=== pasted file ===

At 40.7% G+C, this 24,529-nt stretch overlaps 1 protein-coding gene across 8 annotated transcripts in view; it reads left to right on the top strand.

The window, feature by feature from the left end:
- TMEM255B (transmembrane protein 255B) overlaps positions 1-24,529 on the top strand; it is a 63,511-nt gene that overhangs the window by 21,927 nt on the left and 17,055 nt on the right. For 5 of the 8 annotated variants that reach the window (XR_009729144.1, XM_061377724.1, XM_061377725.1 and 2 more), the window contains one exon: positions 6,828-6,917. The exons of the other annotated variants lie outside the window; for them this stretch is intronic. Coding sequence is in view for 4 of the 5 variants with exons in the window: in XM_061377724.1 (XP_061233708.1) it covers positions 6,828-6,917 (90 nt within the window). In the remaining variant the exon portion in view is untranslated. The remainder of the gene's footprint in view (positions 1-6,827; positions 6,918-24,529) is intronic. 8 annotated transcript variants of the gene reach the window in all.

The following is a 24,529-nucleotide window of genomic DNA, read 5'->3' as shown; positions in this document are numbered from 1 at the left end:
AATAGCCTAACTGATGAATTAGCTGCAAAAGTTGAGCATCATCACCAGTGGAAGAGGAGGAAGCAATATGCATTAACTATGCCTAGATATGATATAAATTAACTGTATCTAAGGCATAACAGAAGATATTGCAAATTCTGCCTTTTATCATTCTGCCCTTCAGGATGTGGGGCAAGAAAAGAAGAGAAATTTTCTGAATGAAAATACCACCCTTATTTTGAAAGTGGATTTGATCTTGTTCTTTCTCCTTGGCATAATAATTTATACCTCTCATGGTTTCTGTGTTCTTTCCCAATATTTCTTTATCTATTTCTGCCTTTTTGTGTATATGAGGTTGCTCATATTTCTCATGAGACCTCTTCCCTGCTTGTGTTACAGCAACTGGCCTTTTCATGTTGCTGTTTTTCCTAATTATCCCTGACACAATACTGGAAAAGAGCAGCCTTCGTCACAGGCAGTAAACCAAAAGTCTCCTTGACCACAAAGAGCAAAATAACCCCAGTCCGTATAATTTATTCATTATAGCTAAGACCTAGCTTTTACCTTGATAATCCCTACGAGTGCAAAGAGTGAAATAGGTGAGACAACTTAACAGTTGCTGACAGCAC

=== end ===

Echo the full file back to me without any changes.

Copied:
At 40.7% G+C, this 24,529-nt stretch overlaps 1 protein-coding gene across 8 annotated transcripts in view; it reads left to right on the top strand.

The window, feature by feature from the left end:
- TMEM255B (transmembrane protein 255B) overlaps positions 1-24,529 on the top strand; it is a 63,511-nt gene that overhangs the window by 21,927 nt on the left and 17,055 nt on the right. For 5 of the 8 annotated variants that reach the window (XR_009729144.1, XM_061377724.1, XM_061377725.1 and 2 more), the window contains one exon: positions 6,828-6,917. The exons of the other annotated variants lie outside the window; for them this stretch is intronic. Coding sequence is in view for 4 of the 5 variants with exons in the window: in XM_061377724.1 (XP_061233708.1) it covers positions 6,828-6,917 (90 nt within the window). In the remaining variant the exon portion in view is untranslated. The remainder of the gene's footprint in view (positions 1-6,827; positions 6,918-24,529) is intronic. 8 annotated transcript variants of the gene reach the window in all.

The following is a 24,529-nucleotide window of genomic DNA, read 5'->3' as shown; positions in this document are numbered from 1 at the left end:
AATAGCCTAACTGATGAATTAGCTGCAAAAGTTGAGCATCATCACCAGTGGAAGAGGAGGAAGCAATATGCATTAACTATGCCTAGATATGATATAAATTAACTGTATCTAAGGCATAACAGAAGATATTGCAAATTCTGCCTTTTATCATTCTGCCCTTCAGGATGTGGGGCAAGAAAAGAAGAGAAATTTTCTGAATGAAAATACCACCCTTATTTTGAAAGTGGATTTGATCTTGTTCTTTCTCCTTGGCATAATAATTTATACCTCTCATGGTTTCTGTGTTCTTTCCCAATATTTCTTTATCTATTTCTGCCTTTTTGTGTATATGAGGTTGCTCATATTTCTCATGAGACCTCTTCCCTGCTTGTGTTACAGCAACTGGCCTTTTCATGTTGCTGTTTTTCCTAATTATCCCTGACACAATACTGGAAAAGAGCAGCCTTCGTCACAGGCAGTAAACCAAAAGTCTCCTTGACCACAAAGAGCAAAATAACCCCAGTCCGTATAATTTATTCATTATAGCTAAGACCTAGCTTTTACCTTGATAATCCCTACGAGTGCAAAGAGTGAAATAGGTGAGACAACTTAACAGTTGCTGACAGCAC